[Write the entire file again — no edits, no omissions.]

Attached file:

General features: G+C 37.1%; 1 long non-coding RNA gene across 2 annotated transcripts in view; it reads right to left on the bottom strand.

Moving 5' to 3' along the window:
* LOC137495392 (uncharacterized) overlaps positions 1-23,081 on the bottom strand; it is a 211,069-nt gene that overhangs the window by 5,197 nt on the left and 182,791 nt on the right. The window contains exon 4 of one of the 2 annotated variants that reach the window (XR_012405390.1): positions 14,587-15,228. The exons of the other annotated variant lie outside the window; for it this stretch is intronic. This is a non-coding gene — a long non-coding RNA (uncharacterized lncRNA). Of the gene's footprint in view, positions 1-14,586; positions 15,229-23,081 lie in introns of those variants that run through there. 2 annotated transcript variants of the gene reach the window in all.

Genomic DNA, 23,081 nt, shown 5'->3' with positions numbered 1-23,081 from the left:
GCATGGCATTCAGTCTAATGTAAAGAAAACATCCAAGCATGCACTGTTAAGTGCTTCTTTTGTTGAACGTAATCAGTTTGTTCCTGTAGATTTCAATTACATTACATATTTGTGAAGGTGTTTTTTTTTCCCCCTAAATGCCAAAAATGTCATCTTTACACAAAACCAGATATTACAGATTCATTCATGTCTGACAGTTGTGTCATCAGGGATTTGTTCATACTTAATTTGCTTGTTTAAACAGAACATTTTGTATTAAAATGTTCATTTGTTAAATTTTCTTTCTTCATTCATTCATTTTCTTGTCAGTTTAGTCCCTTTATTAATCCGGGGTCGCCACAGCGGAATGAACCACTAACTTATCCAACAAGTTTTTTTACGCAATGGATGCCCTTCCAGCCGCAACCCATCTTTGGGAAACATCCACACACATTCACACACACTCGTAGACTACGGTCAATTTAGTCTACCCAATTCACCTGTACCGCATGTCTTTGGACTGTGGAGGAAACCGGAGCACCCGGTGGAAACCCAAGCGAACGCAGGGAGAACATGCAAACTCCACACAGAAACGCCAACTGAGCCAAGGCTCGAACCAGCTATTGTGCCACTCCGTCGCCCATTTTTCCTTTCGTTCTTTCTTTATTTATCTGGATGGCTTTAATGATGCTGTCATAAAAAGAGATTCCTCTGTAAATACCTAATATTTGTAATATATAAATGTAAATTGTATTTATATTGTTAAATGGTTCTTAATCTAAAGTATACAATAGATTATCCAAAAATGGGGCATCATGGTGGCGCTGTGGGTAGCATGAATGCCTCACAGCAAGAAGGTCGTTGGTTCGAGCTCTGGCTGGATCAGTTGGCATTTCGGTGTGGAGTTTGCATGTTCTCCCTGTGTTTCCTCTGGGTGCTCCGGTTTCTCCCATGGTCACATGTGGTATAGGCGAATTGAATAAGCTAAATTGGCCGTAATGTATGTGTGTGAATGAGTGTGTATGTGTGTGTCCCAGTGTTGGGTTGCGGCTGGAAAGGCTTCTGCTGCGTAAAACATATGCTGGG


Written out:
General features: G+C 37.1%; 1 long non-coding RNA gene across 2 annotated transcripts in view; it reads right to left on the bottom strand.

Moving 5' to 3' along the window:
* LOC137495392 (uncharacterized) overlaps positions 1-23,081 on the bottom strand; it is a 211,069-nt gene that overhangs the window by 5,197 nt on the left and 182,791 nt on the right. The window contains exon 4 of one of the 2 annotated variants that reach the window (XR_012405390.1): positions 14,587-15,228. The exons of the other annotated variant lie outside the window; for it this stretch is intronic. This is a non-coding gene — a long non-coding RNA (uncharacterized lncRNA). Of the gene's footprint in view, positions 1-14,586; positions 15,229-23,081 lie in introns of those variants that run through there. 2 annotated transcript variants of the gene reach the window in all.

Genomic DNA, 23,081 nt, shown 5'->3' with positions numbered 1-23,081 from the left:
GCATGGCATTCAGTCTAATGTAAAGAAAACATCCAAGCATGCACTGTTAAGTGCTTCTTTTGTTGAACGTAATCAGTTTGTTCCTGTAGATTTCAATTACATTACATATTTGTGAAGGTGTTTTTTTTTCCCCCTAAATGCCAAAAATGTCATCTTTACACAAAACCAGATATTACAGATTCATTCATGTCTGACAGTTGTGTCATCAGGGATTTGTTCATACTTAATTTGCTTGTTTAAACAGAACATTTTGTATTAAAATGTTCATTTGTTAAATTTTCTTTCTTCATTCATTCATTTTCTTGTCAGTTTAGTCCCTTTATTAATCCGGGGTCGCCACAGCGGAATGAACCACTAACTTATCCAACAAGTTTTTTTACGCAATGGATGCCCTTCCAGCCGCAACCCATCTTTGGGAAACATCCACACACATTCACACACACTCGTAGACTACGGTCAATTTAGTCTACCCAATTCACCTGTACCGCATGTCTTTGGACTGTGGAGGAAACCGGAGCACCCGGTGGAAACCCAAGCGAACGCAGGGAGAACATGCAAACTCCACACAGAAACGCCAACTGAGCCAAGGCTCGAACCAGCTATTGTGCCACTCCGTCGCCCATTTTTCCTTTCGTTCTTTCTTTATTTATCTGGATGGCTTTAATGATGCTGTCATAAAAAGAGATTCCTCTGTAAATACCTAATATTTGTAATATATAAATGTAAATTGTATTTATATTGTTAAATGGTTCTTAATCTAAAGTATACAATAGATTATCCAAAAATGGGGCATCATGGTGGCGCTGTGGGTAGCATGAATGCCTCACAGCAAGAAGGTCGTTGGTTCGAGCTCTGGCTGGATCAGTTGGCATTTCGGTGTGGAGTTTGCATGTTCTCCCTGTGTTTCCTCTGGGTGCTCCGGTTTCTCCCATGGTCACATGTGGTATAGGCGAATTGAATAAGCTAAATTGGCCGTAATGTATGTGTGTGAATGAGTGTGTATGTGTGTGTCCCAGTGTTGGGTTGCGGCTGGAAAGGCTTCTGCTGCGTAAAACATATGCTGGG